Lead story in today's News-Press focusing on efforts in both Collier and Lee Counties to find solutions for cyclist safety.
The Collier Metropolitan Planning Organization is holding a series of public workshops for its Pilot Pedestrian and Bicycle Safety Study. The study is aimed at using data to help better plan Collier’s roads and public works to minimize bike and pedestrian crashes.
Specifically, planners will analyze crash reports, perform in-depth road safety assessments and recommend potential changes. Study findings also would help other agencies set priorities, request and set aside funds and build improvements, according to information from the Collier MPO.
Between 2007 and 2011, Collier outpaced the state average for bicycle crashes and fatalities per 100,000 population, according to a Collier MPO study in 2014.
Improvements, like wider lanes, bike lanes and changes to intersections, are necessary to help keep Collier’s bikers safe, according to advocates.
“This is very needed because of the high incidences of crashes in the county. There is a whole wide range of infrastructure improvements that can improve safety for cyclists,” said said Beth Brainard, executive director of the Naples Pathways Coalition, a nonprofit organization focused on pedestrian and cyclist safety.
The study is being undertaken by the MPO’s Pathways Advisory Committee, a 9-member panel comprised of residents from across the county who advise the MPO Board on issues related to bicycles and pedestrians and city planners and traffic engineers from the Florida Department of Transportation. The working group is analyzing crash data from Collier’s major roads, including U.S. 41 and Airport-Pulling Road, and looking for ways to prevent those accidents.
Advocates say improving the roadways is an important step to keeping cyclists safe. Wider roads would enable motorists to pass bikers without veering into oncoming traffic. Being stuck behind slower cyclists is something that can drive road rage, said Tish Kelly, a local competitive cyclist and member of Naples Velo, a cycling group.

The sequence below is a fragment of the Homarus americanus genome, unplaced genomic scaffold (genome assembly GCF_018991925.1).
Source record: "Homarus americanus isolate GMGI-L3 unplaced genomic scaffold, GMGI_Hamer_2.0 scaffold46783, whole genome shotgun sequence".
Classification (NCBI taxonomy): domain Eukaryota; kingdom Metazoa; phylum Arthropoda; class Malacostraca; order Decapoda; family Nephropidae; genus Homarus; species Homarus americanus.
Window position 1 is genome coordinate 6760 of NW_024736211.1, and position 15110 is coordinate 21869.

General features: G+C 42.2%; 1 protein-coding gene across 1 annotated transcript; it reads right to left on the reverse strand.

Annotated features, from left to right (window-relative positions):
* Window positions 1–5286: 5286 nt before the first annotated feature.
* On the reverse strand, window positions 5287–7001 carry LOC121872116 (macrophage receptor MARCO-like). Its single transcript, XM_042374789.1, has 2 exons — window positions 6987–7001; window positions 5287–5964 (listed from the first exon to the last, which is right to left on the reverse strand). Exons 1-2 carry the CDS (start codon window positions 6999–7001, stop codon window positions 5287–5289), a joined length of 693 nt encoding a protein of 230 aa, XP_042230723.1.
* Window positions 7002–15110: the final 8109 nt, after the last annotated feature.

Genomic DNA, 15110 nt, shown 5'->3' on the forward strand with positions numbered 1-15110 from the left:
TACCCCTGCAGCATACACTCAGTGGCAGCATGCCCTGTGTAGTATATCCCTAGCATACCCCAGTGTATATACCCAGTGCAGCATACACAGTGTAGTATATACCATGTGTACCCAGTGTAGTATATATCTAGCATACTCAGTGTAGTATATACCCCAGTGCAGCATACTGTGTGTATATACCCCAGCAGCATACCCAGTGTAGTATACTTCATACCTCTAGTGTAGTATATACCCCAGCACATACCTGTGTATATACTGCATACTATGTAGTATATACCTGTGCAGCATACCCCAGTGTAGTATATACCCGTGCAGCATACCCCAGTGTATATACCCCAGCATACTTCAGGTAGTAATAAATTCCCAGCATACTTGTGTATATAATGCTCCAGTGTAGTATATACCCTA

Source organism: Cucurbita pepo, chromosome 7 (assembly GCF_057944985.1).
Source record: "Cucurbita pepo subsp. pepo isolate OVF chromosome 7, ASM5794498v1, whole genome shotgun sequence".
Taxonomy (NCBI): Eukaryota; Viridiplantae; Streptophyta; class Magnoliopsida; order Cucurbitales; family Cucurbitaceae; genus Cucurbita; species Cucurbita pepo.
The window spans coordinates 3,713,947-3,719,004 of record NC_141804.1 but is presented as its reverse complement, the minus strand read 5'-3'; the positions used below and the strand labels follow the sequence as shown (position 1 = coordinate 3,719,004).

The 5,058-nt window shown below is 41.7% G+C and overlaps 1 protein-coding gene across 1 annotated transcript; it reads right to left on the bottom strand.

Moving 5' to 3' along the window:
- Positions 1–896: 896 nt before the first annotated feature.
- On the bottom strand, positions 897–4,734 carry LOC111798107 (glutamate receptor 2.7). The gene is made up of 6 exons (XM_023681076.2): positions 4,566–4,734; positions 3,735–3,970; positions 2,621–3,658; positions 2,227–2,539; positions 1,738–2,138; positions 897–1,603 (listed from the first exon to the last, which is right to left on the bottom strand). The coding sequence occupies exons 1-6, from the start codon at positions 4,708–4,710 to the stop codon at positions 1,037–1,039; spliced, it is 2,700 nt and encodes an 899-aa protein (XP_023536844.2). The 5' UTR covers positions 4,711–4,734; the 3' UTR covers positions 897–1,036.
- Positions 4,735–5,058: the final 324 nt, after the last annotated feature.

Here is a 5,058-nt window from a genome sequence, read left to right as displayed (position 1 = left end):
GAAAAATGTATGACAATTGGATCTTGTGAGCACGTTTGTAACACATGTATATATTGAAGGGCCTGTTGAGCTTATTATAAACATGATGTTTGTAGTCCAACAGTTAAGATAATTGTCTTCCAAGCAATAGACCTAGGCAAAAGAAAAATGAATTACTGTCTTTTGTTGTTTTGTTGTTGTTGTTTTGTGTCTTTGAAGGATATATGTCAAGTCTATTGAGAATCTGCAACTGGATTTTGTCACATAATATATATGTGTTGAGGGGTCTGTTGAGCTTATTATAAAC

Another issue is intersections.
“One of the top problems in the area is drivers going by us and then taking a right turn. Motorists don’t realize the speed we’re traveling at,” Kelly said.
The group’s next meeting is today at 1:30 p.m. at the county Growth Management Division office on Horseshoe Drive in Naples.
The Lee County Metropolitan Planning Organization is reviewing last year’s enforcement and education efforts targeting drivers and bike riders. On Jan. 16, at Cape Coral City Hall, MPO leaders will provide an overview of last year and an update on its bike safety action plan, which was developed about a year ago. They are in the process of gathering data, said Don Scott, Lee MPO executive director.
There were eight bike crash fatalities last year in Lee, compared with five the year before, MPO data from November shows. There were 160 bike crash related injuries by November putting the county on track to beat the 175 it hit in 2013, which was the highest number in 12 years.
The factors contributing to the high number of bike crashes and fatalities are diverse and scattered, which makes it hard to winnow out solutions.
“It’s all over the place,” Scott said. “It’s hard to make a big impact and say, ‘I’m going to do something in an intersection.’”
“It points to a bigger problem rather than one thing that’s going to solve it.”
The Lee MPO has been talking with the injury prevention council to perhaps produce public service announcements on issues like distracted driving and keeping an out for bikers and walkers, Scott said.
The Collier study is the latest action by Collier to help improve the safety of non-motorized traffic.
Last month, the Board of Collier County Commissioners voted to approve the first reading of an anti-harassment ordinance aimed at protecting bikers, runners, pedestrians and people in wheelchairs from abuse by motorists. The ordinance would be the first of its kind in the state.
The board is expected to vote the proposal into law at its meeting Tuesday.
Staff writer Janine Zeitlin contributed to this report.
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